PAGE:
One would be forgiven for concluding that in these straightened times what is the point of such a proposal. However, if you pause for thought you will see that there is method in this madness.

• Firstly his proposals for a Universal Work Credit and Universal Life Credit would immediately simplify the entire benefit and employment system reducing the tiresome stream of 51 separate working age benefits into two simple streams. To give it credit, his conservative announcement did allude to a single benefit.

• Secondly, under Iain’s scheme no one would be disadvantaged. There would also not be a reduction in out of work benefits for any current recipient. This presumably means that many of the existing rules within each benefit will be rolled into the new benefit.

• Thirdly, this would ensure that the complexity of the benefits system, would disappear making it simpler, easier, less stressful, and cheaper to start and stop claims.

• Fourthly it would also remove the fear of the long delays experienced when jobs do not work out and a person has to start a new claim

In all it’s a bold offering from the conservative party, however it is clear that a lot of the proposals are currently happening or about to be implemented.

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There is no doubt that since 1997, New Labour has changed the language of politics and has indelibly changed the relationship between the citizen and the state. Under New Labour, there has been significant achievements, such as the National Minimum Wage; action on child poverty; investment in healthcare and education has yielded reduced NHS waiting lists; new educational facilities and record numbers of students going to university; help for pensioners; the creation of Sure Start; Tax Credits; and the 1.5 million people helped into work by the New Deal. Building on the work of John Major, we have achieved a peaceful solution to the Northern Ireland conflict. Britain has less crime and according to the British Crime Survey both violent crime and crime overall has reduced by 40% since 1997. Society has also become more tolerant and less discriminatory, aided by the Race Relations Amendment Act 2000, Civil partnership and the Equalities Bill.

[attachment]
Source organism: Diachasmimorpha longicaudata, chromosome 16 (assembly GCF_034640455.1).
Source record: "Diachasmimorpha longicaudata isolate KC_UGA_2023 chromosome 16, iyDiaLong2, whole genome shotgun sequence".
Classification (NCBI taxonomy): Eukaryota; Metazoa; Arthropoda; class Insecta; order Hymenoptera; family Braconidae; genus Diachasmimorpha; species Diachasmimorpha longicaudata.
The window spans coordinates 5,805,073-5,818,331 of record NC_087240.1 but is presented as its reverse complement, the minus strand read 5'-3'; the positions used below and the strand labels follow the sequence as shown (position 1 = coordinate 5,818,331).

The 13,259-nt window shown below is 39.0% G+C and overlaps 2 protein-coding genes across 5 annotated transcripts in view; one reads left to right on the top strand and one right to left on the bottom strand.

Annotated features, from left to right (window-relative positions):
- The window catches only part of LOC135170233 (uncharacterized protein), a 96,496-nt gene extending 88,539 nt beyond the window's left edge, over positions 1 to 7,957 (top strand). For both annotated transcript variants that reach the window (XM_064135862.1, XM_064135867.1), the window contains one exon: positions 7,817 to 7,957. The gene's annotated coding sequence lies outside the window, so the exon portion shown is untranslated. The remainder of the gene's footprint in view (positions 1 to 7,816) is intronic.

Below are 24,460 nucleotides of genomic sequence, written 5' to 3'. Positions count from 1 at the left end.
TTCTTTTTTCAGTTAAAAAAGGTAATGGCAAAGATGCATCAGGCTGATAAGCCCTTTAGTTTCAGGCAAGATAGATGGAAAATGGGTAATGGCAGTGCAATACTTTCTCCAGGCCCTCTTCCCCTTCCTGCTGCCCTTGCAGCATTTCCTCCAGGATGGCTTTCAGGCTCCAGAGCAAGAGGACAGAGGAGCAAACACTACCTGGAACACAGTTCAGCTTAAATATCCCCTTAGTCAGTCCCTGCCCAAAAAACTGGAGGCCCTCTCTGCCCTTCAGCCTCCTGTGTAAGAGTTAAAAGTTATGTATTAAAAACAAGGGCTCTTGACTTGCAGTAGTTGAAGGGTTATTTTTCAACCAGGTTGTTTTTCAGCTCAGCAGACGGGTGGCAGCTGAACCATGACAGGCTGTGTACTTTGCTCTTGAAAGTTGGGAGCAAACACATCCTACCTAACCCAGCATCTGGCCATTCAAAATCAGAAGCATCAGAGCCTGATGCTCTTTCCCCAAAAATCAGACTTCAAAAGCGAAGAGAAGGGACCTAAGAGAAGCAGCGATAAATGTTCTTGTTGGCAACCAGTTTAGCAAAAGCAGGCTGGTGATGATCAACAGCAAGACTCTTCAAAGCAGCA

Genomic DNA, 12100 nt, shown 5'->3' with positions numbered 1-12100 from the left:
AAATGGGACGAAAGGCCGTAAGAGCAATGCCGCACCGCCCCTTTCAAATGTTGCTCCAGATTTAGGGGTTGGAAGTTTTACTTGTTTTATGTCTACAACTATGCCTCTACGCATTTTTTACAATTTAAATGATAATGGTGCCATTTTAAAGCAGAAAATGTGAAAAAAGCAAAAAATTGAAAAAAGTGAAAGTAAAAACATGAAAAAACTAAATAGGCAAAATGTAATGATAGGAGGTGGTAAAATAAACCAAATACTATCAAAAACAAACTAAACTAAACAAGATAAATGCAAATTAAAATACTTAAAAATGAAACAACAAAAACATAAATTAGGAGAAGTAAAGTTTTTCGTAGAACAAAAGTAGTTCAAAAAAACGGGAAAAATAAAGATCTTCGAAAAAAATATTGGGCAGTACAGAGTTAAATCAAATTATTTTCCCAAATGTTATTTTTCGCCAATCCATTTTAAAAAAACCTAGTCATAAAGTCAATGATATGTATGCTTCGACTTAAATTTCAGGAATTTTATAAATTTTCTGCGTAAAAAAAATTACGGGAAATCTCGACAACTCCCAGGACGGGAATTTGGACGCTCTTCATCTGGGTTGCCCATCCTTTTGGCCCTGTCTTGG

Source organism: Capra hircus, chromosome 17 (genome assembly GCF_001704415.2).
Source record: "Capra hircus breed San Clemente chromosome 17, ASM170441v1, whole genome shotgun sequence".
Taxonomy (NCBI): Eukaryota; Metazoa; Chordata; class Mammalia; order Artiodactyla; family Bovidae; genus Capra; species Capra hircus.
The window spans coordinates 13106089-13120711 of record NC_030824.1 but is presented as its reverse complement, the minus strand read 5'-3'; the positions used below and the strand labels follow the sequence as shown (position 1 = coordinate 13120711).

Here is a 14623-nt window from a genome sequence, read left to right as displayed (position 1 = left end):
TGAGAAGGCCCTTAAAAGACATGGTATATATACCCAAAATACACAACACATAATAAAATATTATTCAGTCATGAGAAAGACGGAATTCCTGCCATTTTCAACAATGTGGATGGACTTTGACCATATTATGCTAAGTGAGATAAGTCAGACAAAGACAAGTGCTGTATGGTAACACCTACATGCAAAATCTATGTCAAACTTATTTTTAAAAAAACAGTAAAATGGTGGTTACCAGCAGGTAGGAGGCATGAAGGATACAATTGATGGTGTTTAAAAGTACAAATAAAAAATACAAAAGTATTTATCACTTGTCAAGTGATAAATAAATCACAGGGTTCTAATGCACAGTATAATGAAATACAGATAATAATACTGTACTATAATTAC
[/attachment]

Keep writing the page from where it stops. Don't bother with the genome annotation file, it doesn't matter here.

Despite all this, under Gordon Brown’s premiership, the Labour government has been plagued with problems on multiple fronts such as the row over the Lisbon Treaty; counter-terrorism legislation and  42 days pre-charge detention; removal of the 10% tax band; poor performances at the despatch box; the Damian MacBride incident; the stalled part-privatisation of Royal Mail; difficulties in Afghanistan; murmurings in the cabinet; the resignation of James Purnell and Hazel Blears; and the positioning by other Ministers have served to fuel continual leadership speculation. Bigger than all of these is the economic crisis which has overshadowed Gordon Brown’s premiership and has blighted his record as a successful Chancellor.  Today, New Labour is dogged by a prevailing atmosphere of pessimism, crisis, a lack of a coherent strategy and confusion about where it is going.

Yet it would be wrong to pretend that Labour’s woes started when Gordon Brown took over. Labour’s problems go back much further and deeper, than that.

New Labour came to victory in 1997 on a wave of high expectations and optimism and it has largely delivered. ‘Choice’ became the defining mantra in New Labour’s approach to public services. Yet after choice, what can the electorate expect? The focus on choice has built up expectations without addressing underlying issues of structures, powers and responsibility. Where choice has been ‘achieved’, in health and education, people have been left with the feeling that real problems are still there because choice in itself does not offer a compelling vision for the future. The electorate wants more than choice because it can see that choice has not lanced the boil of poverty; deprivation; homelessness; unemployment; community cohesion; and they are very dissatisfied with many aspects of British life.